These conversations regarding habits, values, and priorities are healthy and needed about all of their interests whether videos, music, or relationships. Perhaps the real value in evaluating this game is to remind us to continually be in conversation with our students about technology habits.  However, one particular concern about this game is the players’ personal safety. Students should understand it is best to play in groups, to watch out for each other, and not to go anywhere dangerous, alone, or at night.

I am not aware of, nor do I see any particular evil inherent in the game itself, unless it might be said to be a waste of time. If we were going to evaluate our use of time related to Pokémon Go, then we must also honestly consider our use of time related to Facebook, Twitter, Instagram, sports (fantasy sports anyone?), TV shows, etc. I have found this game to be a fun and simple way for students to engage in a common activity with me. It’s fun to tell stories of what has been captured and how the game works. It’s even more fun to have a common conversation with adolescents, who during this stage of life are prone to clam up and are less likely to engage with adults. Perhaps there is even a conversation or two in there about being transformed into the image of Christ (2 Corinthians 3:18)?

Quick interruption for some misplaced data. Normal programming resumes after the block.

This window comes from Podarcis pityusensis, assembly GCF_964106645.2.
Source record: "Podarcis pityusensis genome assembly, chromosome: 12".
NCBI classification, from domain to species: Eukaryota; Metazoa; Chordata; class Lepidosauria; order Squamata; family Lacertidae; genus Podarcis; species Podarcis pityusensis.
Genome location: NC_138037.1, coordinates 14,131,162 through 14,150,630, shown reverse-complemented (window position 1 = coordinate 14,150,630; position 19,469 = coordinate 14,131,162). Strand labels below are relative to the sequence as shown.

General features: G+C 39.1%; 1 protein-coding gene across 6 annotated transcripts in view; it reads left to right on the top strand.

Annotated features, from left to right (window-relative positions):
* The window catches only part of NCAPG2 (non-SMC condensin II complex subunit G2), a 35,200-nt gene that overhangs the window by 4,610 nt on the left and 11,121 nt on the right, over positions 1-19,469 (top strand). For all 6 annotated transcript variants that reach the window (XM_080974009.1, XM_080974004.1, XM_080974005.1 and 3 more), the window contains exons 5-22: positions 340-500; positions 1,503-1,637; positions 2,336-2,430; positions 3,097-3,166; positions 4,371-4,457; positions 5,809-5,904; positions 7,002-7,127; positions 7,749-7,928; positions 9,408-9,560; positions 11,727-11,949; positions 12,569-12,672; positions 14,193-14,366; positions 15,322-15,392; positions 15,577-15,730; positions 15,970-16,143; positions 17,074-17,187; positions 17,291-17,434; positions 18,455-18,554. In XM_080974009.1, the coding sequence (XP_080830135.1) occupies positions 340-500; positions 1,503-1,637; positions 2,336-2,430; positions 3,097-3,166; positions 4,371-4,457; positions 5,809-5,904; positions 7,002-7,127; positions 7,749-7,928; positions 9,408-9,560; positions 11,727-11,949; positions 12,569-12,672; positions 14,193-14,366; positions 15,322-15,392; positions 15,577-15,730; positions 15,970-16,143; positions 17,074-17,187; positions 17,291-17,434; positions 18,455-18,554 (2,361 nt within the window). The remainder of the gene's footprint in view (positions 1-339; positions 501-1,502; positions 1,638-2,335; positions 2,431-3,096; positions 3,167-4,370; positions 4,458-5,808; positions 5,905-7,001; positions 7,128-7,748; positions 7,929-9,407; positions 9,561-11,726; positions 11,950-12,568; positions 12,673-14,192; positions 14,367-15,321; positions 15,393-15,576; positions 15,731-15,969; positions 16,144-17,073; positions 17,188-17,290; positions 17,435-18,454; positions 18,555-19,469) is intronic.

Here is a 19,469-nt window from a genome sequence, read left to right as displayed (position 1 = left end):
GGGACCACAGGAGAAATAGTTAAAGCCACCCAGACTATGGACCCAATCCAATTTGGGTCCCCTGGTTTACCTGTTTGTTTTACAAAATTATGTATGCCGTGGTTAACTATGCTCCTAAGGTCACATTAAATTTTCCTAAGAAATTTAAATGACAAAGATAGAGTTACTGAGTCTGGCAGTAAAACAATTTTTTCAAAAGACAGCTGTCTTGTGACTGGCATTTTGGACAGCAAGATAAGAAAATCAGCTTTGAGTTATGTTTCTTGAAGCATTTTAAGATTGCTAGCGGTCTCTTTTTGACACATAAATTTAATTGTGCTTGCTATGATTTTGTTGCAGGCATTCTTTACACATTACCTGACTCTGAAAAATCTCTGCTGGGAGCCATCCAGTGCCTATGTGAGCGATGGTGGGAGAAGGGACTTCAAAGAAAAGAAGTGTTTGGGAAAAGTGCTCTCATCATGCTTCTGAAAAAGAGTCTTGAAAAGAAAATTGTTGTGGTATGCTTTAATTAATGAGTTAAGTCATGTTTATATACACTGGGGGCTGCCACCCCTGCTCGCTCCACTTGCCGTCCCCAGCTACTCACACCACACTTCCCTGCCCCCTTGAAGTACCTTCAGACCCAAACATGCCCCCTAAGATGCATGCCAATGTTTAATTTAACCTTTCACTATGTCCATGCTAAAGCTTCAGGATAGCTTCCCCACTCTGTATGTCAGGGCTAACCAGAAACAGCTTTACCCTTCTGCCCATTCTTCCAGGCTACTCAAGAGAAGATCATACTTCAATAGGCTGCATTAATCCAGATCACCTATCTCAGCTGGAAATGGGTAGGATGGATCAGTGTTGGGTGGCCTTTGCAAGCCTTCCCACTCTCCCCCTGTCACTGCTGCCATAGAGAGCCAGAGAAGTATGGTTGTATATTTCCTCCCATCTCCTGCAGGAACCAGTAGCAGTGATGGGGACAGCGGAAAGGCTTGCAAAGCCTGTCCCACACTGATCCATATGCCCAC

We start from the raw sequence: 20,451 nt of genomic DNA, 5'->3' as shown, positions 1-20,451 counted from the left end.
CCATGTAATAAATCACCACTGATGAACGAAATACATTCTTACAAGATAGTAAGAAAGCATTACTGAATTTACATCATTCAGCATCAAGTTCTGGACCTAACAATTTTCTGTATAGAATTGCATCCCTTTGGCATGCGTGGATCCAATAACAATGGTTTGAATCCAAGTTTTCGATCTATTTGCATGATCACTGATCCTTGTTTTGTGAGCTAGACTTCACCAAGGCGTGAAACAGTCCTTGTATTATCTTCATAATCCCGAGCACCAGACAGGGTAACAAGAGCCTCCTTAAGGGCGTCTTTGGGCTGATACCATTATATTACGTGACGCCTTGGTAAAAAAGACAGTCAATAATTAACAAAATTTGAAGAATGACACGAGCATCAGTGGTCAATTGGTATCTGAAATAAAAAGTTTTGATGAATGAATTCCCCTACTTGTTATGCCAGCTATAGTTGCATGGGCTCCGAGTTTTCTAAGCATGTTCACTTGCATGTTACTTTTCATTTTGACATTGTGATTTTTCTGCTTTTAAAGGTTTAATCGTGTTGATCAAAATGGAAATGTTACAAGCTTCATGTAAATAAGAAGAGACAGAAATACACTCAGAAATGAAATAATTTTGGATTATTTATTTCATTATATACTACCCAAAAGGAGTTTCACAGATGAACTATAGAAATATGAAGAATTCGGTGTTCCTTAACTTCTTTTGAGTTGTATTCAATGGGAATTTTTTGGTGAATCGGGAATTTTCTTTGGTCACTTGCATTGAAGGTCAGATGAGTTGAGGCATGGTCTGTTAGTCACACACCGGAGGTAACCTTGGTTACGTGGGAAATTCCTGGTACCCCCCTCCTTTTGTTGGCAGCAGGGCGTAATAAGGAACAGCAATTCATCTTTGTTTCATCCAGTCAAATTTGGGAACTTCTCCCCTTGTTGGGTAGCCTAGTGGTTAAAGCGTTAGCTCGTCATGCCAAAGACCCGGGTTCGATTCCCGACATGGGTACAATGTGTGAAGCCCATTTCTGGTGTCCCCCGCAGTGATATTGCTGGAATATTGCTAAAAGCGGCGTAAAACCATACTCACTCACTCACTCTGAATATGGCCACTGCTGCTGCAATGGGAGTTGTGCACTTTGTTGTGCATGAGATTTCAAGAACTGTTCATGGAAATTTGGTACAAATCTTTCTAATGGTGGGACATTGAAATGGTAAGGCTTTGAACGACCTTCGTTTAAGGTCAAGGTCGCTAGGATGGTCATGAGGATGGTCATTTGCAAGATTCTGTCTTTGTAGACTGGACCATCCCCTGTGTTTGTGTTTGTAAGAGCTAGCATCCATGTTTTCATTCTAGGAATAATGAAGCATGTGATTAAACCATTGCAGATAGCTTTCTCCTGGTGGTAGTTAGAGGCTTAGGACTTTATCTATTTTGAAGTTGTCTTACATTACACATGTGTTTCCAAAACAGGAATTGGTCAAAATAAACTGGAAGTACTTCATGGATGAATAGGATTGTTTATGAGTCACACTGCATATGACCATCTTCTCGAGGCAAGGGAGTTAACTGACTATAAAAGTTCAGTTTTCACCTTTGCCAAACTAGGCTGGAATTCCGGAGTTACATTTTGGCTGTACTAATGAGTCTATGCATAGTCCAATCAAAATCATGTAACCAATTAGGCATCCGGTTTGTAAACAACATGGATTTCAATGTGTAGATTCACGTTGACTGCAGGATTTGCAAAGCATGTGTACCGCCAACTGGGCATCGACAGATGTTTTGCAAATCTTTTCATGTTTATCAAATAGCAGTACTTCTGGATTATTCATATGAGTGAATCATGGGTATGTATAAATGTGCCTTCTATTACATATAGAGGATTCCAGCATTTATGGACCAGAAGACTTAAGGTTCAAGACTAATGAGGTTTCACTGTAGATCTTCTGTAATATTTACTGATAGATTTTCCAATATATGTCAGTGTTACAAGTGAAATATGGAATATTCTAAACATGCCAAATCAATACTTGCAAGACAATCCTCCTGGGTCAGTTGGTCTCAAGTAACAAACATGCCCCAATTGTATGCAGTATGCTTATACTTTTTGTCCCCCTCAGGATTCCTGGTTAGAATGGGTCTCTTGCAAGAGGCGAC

Becoming Discerning

Finally, related to culture, our students are developing the skills to discern and evaluate what is good, right, and beautiful. So much of life is stuff that gets on us that we cannot control, but we can teach our students to discern whether a cultural artifact (Pokémon Go) is something that is worth our time and attention. Better yet, let’s demonstrate a healthy, balanced amount of time and attention we might give it.

Perhaps we teach them by our example to engage the world in a way that doesn’t allow its influence to govern us and yet still allows us to have a voice in the community square with others who might not participate in the church. This silly game has opened up conversations with people I would rarely have had the freedom to speak with otherwise.